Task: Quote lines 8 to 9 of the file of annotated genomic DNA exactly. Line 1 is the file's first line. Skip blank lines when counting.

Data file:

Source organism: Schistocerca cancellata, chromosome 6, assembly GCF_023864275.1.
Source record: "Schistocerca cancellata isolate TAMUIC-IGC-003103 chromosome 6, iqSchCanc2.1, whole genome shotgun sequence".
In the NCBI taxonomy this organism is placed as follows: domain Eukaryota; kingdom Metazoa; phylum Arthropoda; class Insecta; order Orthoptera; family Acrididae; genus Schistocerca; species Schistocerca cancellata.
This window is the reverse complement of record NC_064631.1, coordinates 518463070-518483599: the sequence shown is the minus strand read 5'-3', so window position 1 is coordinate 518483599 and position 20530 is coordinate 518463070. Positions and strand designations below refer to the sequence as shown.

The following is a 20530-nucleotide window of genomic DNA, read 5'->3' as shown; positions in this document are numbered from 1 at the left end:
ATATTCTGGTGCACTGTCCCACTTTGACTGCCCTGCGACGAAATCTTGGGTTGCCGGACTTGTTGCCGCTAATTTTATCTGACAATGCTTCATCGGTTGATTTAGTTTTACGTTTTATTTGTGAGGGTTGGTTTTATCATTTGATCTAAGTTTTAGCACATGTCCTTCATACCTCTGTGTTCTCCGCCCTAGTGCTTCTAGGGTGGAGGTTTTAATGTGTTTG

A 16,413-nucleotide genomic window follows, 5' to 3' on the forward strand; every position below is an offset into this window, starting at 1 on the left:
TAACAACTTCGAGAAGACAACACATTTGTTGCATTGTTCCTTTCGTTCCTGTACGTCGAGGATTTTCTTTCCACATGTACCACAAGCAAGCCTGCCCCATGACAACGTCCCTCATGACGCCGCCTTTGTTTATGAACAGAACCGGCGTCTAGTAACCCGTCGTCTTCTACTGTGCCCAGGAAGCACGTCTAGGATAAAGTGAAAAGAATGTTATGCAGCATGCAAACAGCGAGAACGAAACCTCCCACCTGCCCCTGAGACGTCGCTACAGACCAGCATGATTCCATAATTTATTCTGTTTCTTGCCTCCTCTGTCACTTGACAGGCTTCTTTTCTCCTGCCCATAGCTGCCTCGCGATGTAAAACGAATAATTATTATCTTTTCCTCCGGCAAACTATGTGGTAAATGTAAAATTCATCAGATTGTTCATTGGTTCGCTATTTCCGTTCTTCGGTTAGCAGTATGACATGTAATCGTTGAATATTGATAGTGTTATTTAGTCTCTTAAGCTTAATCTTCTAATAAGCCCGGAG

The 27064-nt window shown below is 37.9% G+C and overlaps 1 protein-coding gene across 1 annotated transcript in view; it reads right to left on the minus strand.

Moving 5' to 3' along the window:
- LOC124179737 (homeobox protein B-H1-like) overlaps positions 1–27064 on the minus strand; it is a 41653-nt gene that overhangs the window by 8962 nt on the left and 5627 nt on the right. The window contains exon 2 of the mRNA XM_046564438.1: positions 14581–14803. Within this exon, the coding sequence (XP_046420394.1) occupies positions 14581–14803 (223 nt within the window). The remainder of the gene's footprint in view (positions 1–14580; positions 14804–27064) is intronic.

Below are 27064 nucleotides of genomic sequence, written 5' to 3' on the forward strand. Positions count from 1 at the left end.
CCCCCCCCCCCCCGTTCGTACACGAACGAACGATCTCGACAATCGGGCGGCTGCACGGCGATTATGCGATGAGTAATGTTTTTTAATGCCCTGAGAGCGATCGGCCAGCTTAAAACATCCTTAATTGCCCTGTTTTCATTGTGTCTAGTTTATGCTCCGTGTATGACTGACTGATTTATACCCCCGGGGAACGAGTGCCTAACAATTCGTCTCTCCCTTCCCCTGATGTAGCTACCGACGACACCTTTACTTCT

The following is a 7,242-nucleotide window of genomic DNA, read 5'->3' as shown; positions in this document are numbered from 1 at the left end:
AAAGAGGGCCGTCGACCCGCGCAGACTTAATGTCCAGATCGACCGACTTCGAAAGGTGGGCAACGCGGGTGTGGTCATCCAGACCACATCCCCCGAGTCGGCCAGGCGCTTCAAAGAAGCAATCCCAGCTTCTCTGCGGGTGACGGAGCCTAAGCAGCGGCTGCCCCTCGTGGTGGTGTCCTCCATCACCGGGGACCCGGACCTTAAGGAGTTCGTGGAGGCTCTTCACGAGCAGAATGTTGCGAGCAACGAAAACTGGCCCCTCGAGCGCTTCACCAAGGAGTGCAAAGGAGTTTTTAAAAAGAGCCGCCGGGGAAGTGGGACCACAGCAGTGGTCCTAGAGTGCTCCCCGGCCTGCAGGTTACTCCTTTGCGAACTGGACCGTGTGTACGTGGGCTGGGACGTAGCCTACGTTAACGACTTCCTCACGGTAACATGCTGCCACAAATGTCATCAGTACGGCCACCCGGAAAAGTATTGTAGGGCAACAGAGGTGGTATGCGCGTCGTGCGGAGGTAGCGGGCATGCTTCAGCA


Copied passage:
TAACAACTTCGAGAAGACAACACATTTGTTGCATTGTTCCTTTCGTTCCTGTACGTCGAGGATTTTCTTTCCACATGTACCACAAGCAAGCCTGCCCCATGACAACGTCCCTCATGACGCCGCCTTTGTTTATGAACAGAACCGGCGTCTAGTAACCCGTCGTCTTCTACTGTGCCCAGGAAGCACGTCTAGGATAAAGTGAAAAGAATGTTATGCAGCATGCAAACAGCGAGAACGAAACCTCCCACCTGCCCCTGAGACGTCGCTACAGACCAGCATGATTCCATAATTTATTCTGTTTCTTGCCTCCTCTGTCACTTGACAGGCTTCTTTTCTCCTGCCCATAGCTGCCTCGCGATGTAAAACGAATAATTATTATCTTTTCCTCCGGCAAACTATGTGGTAAATGTAAAATTCATCAGATTGTTCATTGGTTCGCTATTTCCGTTCTTCGGTTAGCAGTATGACATGTAATCGTTGAATATTGATAGTGTTATTTAGTCTCTTAAGCTTAATCTTCTAATAAGCCCGGAG

The 27064-nt window shown below is 37.9% G+C and overlaps 1 protein-coding gene across 1 annotated transcript in view; it reads right to left on the minus strand.